2. You need time together as a couple

    When a crisis hits, it’s expected that you may lose time together with just you and your spouse, but in many situations, this is only for a season. Separation, divorce and the repercussions last a lot longer. When your child is going through something like this, you need to be aware that it can and will affect the time you and your spouse get to devote to one another. If they move in with you, it will affect how you’re intimate as well. You also have to be sensitive to the fact that your spouse may not want to invest as much time as you do in caring for your child. If this is the case, speak openly with one another about your frustrations, your expectations and what boundaries you can set to protect your marriage even as your child’s marriage falters.

  3. You cannot be the sounding board for their complaints

    If the only time your daughter talks to you about her marriage is when she’s complaining about her husband, you may need to ask if it’s the whole truth or only part of the story. If she’s complaining without making any changes, you may also need to take it a step further and explain to her that you’re not there to let her vent. You and your spouse may agree to pay for therapy for your child and their spouse, but just like you can’t control their actions anymore, you can’t control where they go, when they go and even if they go. You may invite them to seek help, but be sure to make it clear that you can’t be their mediator or sounding board any longer.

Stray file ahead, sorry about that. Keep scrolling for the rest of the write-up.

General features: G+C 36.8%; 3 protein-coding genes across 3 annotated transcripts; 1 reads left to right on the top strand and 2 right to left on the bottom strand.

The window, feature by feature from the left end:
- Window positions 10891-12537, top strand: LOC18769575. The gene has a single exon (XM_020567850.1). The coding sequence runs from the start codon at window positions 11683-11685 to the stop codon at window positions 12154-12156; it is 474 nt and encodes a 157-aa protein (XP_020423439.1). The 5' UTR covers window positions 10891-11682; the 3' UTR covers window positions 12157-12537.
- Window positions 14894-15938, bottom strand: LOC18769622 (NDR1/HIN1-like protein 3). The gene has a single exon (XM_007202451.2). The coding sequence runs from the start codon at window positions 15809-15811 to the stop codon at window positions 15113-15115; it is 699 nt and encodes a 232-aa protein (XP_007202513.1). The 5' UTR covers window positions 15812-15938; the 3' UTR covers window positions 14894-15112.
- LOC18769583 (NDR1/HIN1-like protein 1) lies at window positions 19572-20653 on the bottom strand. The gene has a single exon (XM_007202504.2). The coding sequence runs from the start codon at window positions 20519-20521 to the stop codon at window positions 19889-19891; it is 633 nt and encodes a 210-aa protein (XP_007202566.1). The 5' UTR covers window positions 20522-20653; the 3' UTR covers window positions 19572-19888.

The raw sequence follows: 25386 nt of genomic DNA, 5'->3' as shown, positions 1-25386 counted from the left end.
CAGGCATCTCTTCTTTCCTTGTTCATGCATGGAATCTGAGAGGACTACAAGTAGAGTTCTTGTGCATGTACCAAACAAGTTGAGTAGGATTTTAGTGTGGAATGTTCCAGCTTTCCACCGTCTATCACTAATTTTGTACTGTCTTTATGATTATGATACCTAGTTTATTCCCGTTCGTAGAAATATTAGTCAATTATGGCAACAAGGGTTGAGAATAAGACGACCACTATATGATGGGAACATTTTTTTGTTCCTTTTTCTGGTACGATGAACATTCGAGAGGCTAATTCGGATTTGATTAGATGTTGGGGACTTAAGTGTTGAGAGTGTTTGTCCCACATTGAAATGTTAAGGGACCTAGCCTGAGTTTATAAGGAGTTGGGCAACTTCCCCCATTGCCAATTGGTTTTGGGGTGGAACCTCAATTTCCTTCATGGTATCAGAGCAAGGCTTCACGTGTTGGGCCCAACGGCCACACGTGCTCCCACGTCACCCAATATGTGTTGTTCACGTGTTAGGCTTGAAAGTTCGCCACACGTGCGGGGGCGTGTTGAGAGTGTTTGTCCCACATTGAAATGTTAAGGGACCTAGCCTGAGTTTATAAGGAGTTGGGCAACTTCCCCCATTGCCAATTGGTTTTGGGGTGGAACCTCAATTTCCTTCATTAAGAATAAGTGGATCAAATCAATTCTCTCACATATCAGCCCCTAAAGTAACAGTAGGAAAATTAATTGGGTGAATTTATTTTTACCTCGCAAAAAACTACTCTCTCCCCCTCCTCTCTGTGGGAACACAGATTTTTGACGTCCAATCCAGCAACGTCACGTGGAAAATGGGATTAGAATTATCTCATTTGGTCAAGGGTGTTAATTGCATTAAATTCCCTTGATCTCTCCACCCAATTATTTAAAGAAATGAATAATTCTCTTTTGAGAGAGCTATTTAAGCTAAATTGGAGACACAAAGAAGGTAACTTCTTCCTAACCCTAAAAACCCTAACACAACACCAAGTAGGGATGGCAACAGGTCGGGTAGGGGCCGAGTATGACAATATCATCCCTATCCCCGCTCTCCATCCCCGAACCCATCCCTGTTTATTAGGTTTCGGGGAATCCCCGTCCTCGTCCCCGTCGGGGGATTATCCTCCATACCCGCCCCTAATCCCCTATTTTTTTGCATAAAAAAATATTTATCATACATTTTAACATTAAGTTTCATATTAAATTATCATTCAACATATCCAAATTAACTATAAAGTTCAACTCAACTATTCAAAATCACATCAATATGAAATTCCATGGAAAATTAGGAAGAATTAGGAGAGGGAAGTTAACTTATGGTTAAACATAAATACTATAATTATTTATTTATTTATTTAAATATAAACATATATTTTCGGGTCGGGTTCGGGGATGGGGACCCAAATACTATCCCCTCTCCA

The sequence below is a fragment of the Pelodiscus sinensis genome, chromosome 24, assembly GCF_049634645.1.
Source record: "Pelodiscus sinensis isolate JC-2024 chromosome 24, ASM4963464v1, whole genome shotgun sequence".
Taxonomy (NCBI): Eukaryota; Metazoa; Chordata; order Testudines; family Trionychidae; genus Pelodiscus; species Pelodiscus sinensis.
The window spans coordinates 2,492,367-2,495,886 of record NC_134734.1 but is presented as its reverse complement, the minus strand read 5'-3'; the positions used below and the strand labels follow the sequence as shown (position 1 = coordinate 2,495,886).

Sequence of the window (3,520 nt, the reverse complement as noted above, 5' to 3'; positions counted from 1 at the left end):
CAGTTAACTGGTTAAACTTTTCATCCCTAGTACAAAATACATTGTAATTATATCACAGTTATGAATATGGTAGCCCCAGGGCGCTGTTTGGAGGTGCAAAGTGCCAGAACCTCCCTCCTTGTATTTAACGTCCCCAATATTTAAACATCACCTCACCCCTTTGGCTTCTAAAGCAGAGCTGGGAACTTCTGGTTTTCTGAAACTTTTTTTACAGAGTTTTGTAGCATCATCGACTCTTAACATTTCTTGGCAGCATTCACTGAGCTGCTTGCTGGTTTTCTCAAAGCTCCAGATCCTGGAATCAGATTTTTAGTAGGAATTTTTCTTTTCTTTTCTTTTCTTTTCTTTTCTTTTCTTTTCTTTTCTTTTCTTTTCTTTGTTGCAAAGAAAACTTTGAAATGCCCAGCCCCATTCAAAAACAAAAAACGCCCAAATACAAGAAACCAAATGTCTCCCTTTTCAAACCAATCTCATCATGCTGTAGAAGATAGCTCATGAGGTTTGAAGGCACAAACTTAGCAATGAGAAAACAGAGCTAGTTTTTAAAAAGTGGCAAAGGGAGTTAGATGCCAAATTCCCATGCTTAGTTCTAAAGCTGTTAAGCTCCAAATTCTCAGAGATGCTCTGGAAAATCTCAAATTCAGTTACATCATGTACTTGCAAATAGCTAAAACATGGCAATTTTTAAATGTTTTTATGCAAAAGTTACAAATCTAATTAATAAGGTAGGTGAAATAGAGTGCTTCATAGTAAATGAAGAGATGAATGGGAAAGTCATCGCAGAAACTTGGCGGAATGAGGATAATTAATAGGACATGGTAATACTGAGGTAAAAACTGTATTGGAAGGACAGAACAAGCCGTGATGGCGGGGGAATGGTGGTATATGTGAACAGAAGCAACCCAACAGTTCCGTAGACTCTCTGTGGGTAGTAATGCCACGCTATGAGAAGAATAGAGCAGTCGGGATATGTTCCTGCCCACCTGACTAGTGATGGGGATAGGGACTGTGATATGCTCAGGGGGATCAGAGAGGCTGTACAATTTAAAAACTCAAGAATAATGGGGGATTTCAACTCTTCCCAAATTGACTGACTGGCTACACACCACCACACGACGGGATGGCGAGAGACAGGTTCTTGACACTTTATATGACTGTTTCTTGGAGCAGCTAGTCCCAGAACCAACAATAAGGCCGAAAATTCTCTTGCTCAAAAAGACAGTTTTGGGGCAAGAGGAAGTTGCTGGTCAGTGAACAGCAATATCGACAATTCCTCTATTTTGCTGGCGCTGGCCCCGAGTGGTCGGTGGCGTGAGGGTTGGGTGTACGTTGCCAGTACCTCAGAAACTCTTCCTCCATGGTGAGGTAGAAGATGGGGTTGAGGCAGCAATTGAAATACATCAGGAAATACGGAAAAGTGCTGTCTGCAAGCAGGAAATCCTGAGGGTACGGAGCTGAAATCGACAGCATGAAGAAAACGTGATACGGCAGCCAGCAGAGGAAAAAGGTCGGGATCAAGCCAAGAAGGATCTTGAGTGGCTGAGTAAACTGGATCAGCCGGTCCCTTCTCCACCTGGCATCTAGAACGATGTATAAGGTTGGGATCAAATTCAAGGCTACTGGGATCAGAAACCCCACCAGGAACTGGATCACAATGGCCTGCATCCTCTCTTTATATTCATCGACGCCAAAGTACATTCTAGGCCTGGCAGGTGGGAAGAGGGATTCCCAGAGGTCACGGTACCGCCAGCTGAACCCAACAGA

4. You don’t have to tell everyone the whole story

    If your child is going through a separation or divorce, your community of friends, family and neighbours may want to know the details. Remember, though, that your family’s privacy is your own and you’re under no obligation to share the whole story – even if they’re praying for you. Just because you’ve asked for prayer for your child’s marriage doesn’t mean you need to share every detail. Make it clear with your spouse and your child how much you want to share and with whom.

“No matter how old they are, or how old we are, we never stop feeling responsible for our adult children,” Chapman explains. “We never stop hurting with them and for them.”

For the sake of you, your spouse, and your children and grandchildren though, it’s crucial for you to be united as a couple and clear with your boundaries to protect your family relationships during this challenging time.

“Parents whose adult children are going through crises must maintain the balance between self-preservation and self-sacrifice,” Chapman goes on to say. “We must maintain our own health and well-being while trying to help our children as needed. Your physical, emotional, and spiritual health must be nourished, and you must focus on keeping your own marriage strong.”

If you and your spouse are facing a similar crisis and disagree on how much to get involved with your child, or you’d like to receive prayer and support in this difficult time, please contact our care and counselling team. We would be honoured to pray with you, provide you with a free, one-time phone consultation and/or get you connected with a counsellor in your area.


*Although John and Joan are a fictional couple, they are representative of many real couples who are dealing with this issue

**Names changed to protect privacy

Amy Van Veen is editorial manager at Focus on the Family Canada.

© 2017 Focus on the Family (Canada) Association. All rights reserved.